"Some law business, sir; but I donna what it is."

"Is the scoundrel honest, or a rogue?"

"Throth it's more than I'm able to tell your honor, sir. I don't know much about him. Some spakes well, and some spakes ill of him—just like his neighbors—ahem!"

"Ay, an' that's all you can say of him? but if he was here, I could soon ascertain what stuff he's made of, and what kind of a hearing he ought to get. However, it doesn't matter now—I'll auction everything—in this grange I won't live; and to be sure but I was a precious-old scoundrel to quarrel with the best servant a man ever had."

Just at this moment, who should come round from a back passage, carrying a small bundle in his hand, but the object of all his solicitude. He approached quietly on tiptoe, with a look in which might be read a most startling and ludicrous expression of anxiety and repentance.

"How is he?" said he—"how is his poor leg? Oh, thin, blessed saints, but I was the double distilled villain of the airth to leave him as I did to the crew that was about him! The best masther that ever an ould vagabond like me was ongrateful to! How is he, Tom?"

"Why," replied the other, "if you take my advice, you'll keep from him at all events. He's cursin' an' abusin' you ever since you went, and won't allow one of us even to name you."

"Troth, an' it only shows his sense; for I desarved nothing else at his hands. However, if what you say is true, I'm afeared he's not long for this world, and that his talkin' sense at last is only the lightening before death, poor gintleman! I can stay no longer from him, any how, let him be as he may; an' God pardon me for my ongratitude in desartin' him like a villain as I did."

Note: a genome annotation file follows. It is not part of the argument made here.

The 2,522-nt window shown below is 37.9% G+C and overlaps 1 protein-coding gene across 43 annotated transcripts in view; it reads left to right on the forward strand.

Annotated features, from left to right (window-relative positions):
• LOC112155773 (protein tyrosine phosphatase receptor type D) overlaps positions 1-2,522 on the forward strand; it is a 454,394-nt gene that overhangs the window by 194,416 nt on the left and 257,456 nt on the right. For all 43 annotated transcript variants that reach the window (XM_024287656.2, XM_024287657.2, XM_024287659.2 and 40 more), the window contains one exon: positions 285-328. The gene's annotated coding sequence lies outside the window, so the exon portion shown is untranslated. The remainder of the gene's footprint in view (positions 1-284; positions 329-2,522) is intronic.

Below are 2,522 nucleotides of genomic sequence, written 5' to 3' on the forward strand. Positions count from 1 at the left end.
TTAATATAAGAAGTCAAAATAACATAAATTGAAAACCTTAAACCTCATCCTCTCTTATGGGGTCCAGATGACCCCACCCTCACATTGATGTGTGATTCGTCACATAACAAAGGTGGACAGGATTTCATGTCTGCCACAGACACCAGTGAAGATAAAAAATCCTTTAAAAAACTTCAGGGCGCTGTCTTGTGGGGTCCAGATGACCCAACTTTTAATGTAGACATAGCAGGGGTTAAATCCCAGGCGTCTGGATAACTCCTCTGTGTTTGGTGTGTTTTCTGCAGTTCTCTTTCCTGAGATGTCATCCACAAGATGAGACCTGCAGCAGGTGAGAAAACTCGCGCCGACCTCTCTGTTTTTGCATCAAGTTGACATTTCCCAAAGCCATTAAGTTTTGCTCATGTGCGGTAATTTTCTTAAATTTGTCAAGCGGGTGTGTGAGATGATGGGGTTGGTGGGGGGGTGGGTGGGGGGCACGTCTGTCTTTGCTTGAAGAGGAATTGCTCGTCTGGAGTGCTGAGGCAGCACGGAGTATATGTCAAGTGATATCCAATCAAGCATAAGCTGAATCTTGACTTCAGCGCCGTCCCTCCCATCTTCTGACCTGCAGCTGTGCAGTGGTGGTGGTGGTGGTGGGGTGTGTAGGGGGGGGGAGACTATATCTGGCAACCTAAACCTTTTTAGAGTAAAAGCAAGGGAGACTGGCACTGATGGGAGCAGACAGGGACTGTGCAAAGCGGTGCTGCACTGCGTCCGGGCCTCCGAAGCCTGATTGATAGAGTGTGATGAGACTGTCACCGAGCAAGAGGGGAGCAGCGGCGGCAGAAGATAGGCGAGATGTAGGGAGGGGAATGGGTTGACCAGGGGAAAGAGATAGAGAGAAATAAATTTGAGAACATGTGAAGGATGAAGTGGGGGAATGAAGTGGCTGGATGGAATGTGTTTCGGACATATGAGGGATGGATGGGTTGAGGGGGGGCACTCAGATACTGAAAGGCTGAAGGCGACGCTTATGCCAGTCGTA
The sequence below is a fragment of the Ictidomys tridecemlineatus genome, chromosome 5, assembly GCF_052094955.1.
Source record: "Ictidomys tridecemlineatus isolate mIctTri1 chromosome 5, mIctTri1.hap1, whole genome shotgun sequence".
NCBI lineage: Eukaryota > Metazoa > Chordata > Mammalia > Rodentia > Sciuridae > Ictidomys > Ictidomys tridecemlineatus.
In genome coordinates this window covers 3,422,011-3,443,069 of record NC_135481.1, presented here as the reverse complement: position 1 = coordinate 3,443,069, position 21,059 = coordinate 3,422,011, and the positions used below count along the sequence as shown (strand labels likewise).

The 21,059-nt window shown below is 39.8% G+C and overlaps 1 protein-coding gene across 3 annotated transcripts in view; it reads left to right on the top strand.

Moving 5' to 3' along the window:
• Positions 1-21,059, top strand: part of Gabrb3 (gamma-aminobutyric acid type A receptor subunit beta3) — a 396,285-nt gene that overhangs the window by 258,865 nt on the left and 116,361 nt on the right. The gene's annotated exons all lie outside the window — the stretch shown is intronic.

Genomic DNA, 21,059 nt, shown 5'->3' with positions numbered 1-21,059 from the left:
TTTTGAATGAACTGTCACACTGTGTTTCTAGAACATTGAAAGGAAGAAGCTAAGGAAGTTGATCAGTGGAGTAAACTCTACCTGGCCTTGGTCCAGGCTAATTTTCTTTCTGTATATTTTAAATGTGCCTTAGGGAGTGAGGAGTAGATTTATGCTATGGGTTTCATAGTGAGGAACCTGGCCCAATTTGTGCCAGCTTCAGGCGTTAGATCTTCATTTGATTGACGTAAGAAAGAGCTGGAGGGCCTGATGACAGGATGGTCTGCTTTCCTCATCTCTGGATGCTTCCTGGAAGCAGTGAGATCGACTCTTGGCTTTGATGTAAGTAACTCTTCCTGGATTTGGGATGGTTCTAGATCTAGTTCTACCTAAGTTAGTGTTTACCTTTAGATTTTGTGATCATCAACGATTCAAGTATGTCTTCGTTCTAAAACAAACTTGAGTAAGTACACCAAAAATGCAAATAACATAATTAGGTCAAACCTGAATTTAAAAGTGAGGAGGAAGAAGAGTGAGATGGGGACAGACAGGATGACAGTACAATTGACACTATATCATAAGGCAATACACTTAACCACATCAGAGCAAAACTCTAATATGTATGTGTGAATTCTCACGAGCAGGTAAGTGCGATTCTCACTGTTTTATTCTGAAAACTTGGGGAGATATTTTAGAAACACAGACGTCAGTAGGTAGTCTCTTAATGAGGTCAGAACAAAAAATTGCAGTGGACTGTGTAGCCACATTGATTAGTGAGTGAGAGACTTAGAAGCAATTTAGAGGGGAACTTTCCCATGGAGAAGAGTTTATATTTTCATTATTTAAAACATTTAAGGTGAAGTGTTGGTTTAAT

He then walked into the parlor; and as the prophet was beckoned as far as the hall, he had an opportunity of witnessing the interview which took place between this extraordinary pair. Jemmy, before entering, threw aside his bundle and his hat, stripped off his coat, and in a moment presented himself in the usual striped cotton jacket, with sleeves, which he alway's wore. Old Dick was in the act of letting fly an oath at something, when Jemmy, walking in, just as if nothing had happened, exclaimed—

"Why, thin, Mother o' Moses, is it at the ould work I find you? Troth, it's past counsel, past grace wid you—I'm afraid you're too ould to mend. In the manetime, don't stare as if you seen a ghost—only tell us how is that unfortunate leg of yours?"

"Why—eh?—ay,—oh, ah,—you're back are you?—an' what the devil brought you here again?—eh?"

"Come now, keep yourself quiet, you onpenitent ould sinner, or it'll be worse for you. How is your leg?"

"Ah, you provokin' ould rascal—eh?—so you are back?"

"Don't you see I am—who would stick to you like myself, afther all? Troth I missed your dirty tongue, bad as it is—divil a thing but rank pace and quietness I was ever in since I seen you last."

"And devil a scoundrel has had the honesty to give me a single word of abuse to my face since you left me."